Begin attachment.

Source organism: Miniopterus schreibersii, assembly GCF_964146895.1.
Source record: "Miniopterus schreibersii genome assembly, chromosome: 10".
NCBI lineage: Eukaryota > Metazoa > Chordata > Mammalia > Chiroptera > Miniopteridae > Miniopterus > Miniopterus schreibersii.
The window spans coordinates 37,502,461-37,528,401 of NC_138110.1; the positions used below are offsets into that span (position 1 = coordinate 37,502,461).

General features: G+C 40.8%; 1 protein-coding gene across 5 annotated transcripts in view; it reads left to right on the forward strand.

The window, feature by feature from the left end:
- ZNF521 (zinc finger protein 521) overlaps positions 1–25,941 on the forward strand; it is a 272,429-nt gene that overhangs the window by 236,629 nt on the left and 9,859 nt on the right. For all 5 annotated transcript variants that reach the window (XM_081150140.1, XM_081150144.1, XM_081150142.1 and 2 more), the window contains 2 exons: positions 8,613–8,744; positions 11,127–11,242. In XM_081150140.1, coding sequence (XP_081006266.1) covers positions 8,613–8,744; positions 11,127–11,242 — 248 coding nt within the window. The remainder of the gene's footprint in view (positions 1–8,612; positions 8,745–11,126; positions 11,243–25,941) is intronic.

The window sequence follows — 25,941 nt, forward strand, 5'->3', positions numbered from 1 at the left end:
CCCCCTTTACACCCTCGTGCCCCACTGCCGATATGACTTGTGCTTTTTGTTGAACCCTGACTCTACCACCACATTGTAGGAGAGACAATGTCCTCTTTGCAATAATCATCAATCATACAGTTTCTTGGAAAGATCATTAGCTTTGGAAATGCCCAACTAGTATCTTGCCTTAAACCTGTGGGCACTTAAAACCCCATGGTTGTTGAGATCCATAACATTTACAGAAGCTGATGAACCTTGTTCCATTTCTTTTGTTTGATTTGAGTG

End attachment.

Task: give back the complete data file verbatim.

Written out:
Source organism: Miniopterus schreibersii, assembly GCF_964146895.1.
Source record: "Miniopterus schreibersii genome assembly, chromosome: 10".
NCBI lineage: Eukaryota > Metazoa > Chordata > Mammalia > Chiroptera > Miniopteridae > Miniopterus > Miniopterus schreibersii.
The window spans coordinates 37,502,461-37,528,401 of NC_138110.1; the positions used below are offsets into that span (position 1 = coordinate 37,502,461).

General features: G+C 40.8%; 1 protein-coding gene across 5 annotated transcripts in view; it reads left to right on the forward strand.

The window, feature by feature from the left end:
- ZNF521 (zinc finger protein 521) overlaps positions 1–25,941 on the forward strand; it is a 272,429-nt gene that overhangs the window by 236,629 nt on the left and 9,859 nt on the right. For all 5 annotated transcript variants that reach the window (XM_081150140.1, XM_081150144.1, XM_081150142.1 and 2 more), the window contains 2 exons: positions 8,613–8,744; positions 11,127–11,242. In XM_081150140.1, coding sequence (XP_081006266.1) covers positions 8,613–8,744; positions 11,127–11,242 — 248 coding nt within the window. The remainder of the gene's footprint in view (positions 1–8,612; positions 8,745–11,126; positions 11,243–25,941) is intronic.

The window sequence follows — 25,941 nt, forward strand, 5'->3', positions numbered from 1 at the left end:
CCCCCTTTACACCCTCGTGCCCCACTGCCGATATGACTTGTGCTTTTTGTTGAACCCTGACTCTACCACCACATTGTAGGAGAGACAATGTCCTCTTTGCAATAATCATCAATCATACAGTTTCTTGGAAAGATCATTAGCTTTGGAAATGCCCAACTAGTATCTTGCCTTAAACCTGTGGGCACTTAAAACCCCATGGTTGTTGAGATCCATAACATTTACAGAAGCTGATGAACCTTGTTCCATTTCTTTTGTTTGATTTGAGTG